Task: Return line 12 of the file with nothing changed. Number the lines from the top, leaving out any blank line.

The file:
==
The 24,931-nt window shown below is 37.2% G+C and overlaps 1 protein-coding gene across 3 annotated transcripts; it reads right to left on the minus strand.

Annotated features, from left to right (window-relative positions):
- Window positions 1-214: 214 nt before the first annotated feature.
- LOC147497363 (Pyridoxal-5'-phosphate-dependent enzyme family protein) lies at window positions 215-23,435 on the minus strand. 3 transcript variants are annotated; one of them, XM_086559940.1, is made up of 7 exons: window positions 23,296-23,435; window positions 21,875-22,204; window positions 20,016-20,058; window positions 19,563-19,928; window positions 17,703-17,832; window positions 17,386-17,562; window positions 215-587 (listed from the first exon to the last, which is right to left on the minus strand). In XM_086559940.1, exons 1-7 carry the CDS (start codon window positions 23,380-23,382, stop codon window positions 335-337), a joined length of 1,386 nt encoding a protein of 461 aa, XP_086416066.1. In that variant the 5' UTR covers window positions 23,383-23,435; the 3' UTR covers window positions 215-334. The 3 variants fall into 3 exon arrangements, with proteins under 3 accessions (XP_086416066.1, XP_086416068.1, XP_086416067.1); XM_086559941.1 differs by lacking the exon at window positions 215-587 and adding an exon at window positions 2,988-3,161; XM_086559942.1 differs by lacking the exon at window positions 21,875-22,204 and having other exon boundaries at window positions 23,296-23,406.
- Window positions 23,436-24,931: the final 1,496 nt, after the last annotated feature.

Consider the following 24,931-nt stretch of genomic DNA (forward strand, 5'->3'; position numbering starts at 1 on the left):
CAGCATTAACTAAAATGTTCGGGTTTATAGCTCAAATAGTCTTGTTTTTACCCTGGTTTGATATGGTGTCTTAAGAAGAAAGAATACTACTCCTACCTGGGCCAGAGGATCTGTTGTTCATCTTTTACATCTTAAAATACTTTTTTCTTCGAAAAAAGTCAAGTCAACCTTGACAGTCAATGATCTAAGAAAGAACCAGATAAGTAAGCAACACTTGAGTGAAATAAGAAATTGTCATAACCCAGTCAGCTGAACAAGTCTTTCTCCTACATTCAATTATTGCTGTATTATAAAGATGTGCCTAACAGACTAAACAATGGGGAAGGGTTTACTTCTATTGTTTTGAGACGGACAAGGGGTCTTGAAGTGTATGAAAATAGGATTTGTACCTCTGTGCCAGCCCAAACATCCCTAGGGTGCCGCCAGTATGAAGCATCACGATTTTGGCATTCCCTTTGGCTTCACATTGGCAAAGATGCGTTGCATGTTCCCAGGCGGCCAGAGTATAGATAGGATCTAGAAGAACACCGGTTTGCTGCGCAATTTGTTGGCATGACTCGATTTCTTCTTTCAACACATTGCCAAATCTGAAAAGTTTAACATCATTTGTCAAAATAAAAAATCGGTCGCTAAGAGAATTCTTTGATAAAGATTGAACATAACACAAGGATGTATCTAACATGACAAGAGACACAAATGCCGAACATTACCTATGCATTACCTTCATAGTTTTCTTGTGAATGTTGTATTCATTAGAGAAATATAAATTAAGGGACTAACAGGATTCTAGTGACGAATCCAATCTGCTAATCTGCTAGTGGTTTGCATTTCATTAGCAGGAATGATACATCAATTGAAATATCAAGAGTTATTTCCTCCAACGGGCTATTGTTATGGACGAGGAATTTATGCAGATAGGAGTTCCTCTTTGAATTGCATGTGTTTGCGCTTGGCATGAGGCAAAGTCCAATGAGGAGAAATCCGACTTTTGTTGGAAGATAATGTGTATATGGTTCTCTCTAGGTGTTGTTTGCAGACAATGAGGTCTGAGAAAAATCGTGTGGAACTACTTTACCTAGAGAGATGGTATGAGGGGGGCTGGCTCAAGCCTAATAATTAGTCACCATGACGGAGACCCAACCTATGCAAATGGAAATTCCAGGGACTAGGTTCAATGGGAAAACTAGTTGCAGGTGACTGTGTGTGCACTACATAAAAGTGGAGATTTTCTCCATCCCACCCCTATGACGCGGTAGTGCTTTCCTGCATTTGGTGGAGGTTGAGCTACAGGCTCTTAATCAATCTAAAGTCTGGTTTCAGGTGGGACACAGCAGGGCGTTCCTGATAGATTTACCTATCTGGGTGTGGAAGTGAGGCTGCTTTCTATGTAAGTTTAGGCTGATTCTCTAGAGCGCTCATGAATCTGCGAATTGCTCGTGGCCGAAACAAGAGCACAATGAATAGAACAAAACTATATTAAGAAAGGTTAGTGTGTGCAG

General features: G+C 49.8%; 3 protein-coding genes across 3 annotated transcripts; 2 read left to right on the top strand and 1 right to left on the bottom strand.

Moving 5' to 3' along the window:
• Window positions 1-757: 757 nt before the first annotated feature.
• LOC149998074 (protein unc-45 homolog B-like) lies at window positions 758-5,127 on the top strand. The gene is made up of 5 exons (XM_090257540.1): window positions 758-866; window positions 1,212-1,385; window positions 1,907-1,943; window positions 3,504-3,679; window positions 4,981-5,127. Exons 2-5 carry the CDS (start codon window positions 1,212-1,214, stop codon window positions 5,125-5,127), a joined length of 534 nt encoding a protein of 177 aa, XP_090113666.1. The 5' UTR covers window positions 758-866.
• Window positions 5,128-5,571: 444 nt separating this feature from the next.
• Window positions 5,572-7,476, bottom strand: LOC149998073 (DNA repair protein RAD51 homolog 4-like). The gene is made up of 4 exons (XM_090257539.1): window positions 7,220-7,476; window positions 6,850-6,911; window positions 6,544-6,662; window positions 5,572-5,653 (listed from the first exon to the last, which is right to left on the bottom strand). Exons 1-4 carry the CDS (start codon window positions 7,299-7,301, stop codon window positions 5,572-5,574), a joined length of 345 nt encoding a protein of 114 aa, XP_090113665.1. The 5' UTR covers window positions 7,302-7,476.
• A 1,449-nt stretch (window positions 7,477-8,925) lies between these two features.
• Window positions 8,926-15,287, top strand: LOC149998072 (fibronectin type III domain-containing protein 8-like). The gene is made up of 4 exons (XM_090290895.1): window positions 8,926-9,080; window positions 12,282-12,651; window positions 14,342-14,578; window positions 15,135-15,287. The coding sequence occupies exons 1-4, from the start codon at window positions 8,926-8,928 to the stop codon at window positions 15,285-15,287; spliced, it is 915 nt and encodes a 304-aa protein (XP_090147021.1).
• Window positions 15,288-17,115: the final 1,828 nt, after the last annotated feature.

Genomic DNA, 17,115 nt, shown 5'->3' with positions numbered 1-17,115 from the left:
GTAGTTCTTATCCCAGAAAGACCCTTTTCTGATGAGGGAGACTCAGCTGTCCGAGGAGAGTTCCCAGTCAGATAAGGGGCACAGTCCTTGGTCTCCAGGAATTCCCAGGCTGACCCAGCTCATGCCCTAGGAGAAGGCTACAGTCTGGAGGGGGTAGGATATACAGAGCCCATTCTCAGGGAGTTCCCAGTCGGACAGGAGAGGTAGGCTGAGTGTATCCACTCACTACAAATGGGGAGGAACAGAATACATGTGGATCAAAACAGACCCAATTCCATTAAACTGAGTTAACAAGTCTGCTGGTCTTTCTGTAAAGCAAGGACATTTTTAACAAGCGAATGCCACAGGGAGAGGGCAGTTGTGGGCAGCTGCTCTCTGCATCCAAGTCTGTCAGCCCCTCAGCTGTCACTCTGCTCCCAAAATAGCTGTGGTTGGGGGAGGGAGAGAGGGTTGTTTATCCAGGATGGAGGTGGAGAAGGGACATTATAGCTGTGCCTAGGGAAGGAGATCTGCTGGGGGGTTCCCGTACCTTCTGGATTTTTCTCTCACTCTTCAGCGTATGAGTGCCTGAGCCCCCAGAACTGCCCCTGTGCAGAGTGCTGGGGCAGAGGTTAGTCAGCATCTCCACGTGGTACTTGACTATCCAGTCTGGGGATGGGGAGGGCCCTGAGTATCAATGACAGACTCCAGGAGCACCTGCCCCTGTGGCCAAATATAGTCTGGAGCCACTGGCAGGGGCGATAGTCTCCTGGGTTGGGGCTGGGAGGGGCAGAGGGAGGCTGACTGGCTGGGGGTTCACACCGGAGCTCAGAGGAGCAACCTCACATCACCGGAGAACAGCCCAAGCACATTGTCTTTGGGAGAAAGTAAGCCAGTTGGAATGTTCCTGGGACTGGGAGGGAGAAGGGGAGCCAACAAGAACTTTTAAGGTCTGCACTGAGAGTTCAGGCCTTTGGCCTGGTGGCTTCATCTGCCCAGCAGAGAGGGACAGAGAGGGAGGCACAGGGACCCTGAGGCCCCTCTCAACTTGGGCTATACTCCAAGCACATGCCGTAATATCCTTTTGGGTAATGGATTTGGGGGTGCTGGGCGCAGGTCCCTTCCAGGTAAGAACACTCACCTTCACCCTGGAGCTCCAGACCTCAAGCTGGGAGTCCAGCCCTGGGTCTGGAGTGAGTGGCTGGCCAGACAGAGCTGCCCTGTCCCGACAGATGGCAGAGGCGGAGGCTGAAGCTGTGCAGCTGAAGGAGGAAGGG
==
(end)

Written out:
• Window positions 5,128-5,571: 444 nt separating this feature from the next.